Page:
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By Gabe Gutierrez

EL CENIZO, Texas — The latest battle over illegal immigration in the Trump era is unfolding in Texas where a small border town is suing the state over a new law that bans so-called "sanctuary cities."

Critics argue the legislation is unconstitutional and will trigger racial profiling. But in a new interview with NBC News, Texas Gov. Greg Abbott defended the law.

"The biggest misconception is the so-called ‘show your papers’ requirement," Abbott said. "There is no requirement that you show papers. That is absolutely false."

Abbott signed Senate Bill 4 earlier this month on Facebook Live, arguing that it was about public safety.

"No one can be pulled over and stopped whether walking or driving just for no reason or because of what their race may be," he said. "There has to be that probable cause."

He also blasted opponents who argue that the legislation is anti-Latino.

"My wife is the first Hispanic first lady" of the state, he said. "They have absolutely nothing to fear. The only people who face any type of consequence are criminals. If you commit a crime and you're wanted by the federal government, then yes you have something to be concerned about. If you haven't committed a crime, and you're not wanted by the federal government, you have no concern."

But on the Rio Grande, there’s a town on edge.

El Cenizo — about a half hour’s drive south of Laredo — has 3,800 residents. About 20 percent of them are undocumented immigrants.

"This whole notion that all these problems we have with illegal immigration in our country is because of that side is just a false narrative," said Mayor Raul Reyes. He’s now suing the state of Texas after lawmakers passed SB 4, which bans so-called "sanctuary cities."

The term is generally used to describe places that limit how much local police can enforce federal immigration laws.

"(The new law) hinders the relationship between police departments and the community," Reyes said. "It decreases the criminal activity reports. It opens up the door to more domestic violence and more sexual assaults against immigrants that would go unreported. And that's dangerous."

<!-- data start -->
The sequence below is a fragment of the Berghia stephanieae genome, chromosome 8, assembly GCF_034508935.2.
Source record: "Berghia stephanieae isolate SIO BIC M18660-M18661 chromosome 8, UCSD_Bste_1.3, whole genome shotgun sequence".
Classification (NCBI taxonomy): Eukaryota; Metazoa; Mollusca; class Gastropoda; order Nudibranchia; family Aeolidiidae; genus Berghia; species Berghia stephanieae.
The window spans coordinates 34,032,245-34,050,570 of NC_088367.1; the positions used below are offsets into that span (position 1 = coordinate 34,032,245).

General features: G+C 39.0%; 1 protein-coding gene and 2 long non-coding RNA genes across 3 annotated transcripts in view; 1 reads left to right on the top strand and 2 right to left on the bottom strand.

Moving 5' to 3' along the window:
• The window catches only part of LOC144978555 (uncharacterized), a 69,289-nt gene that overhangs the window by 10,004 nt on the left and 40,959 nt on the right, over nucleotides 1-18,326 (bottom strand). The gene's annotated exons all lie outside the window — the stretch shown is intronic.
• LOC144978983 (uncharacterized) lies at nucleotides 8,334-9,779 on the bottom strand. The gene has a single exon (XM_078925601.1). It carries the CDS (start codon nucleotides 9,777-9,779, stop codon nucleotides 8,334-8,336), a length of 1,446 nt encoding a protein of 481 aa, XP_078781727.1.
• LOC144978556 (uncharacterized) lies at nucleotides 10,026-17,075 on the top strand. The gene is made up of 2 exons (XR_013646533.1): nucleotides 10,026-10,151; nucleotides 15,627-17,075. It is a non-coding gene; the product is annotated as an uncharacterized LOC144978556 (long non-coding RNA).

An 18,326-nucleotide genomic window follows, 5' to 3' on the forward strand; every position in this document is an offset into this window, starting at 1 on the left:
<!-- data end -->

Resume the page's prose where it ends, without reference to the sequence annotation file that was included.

President Donald Trump signed an executive order in January that threatened to withhold federal money from sanctuary cities, but a judge blocked it.

U.S Rep. Lloyd Doggett speaks during a protest outside of the Texas Governor's Mansion in Austin on May 8, 2017.Ricardo B. Brazziell / Austin American-Statesman via AP

The new Texas law is the first since then. It would fine local governments up to $25,000 a day. It would potentially send police chiefs and sheriffs to jail by charging them a misdemeanor for not complying with the law. And it would remove from office elected or appointed officials who refuse federal requests to help with immigration enforcement.

El Cenizo has been at the center of the immigration debate before. In 1999, the town passed ordinances making Spanish its official language and preventing local police from asking about immigration status.

The mayor is joined in his lawsuit against the Lonestar State by officials from Maverick and El Paso counties as well, and is being helped with funding by LULAC, the League of United Latin American Citizens.

NBC News spoke with one undocumented woman who didn’t want to reveal her name. She said she crossed the border 15 years ago to be with her husband’s family — and said immigrants now are looking over their shoulders like never before.

For Mayor Reyes, the looming court battle has high stakes.

"I believe in doing the right thing and doing the right thing is fighting for those who have no voice and live in fear," he said.

If the law takes effect on Sept. 1, he said, fines could wipe out his town’s entire $250,000 annual budget in two weeks.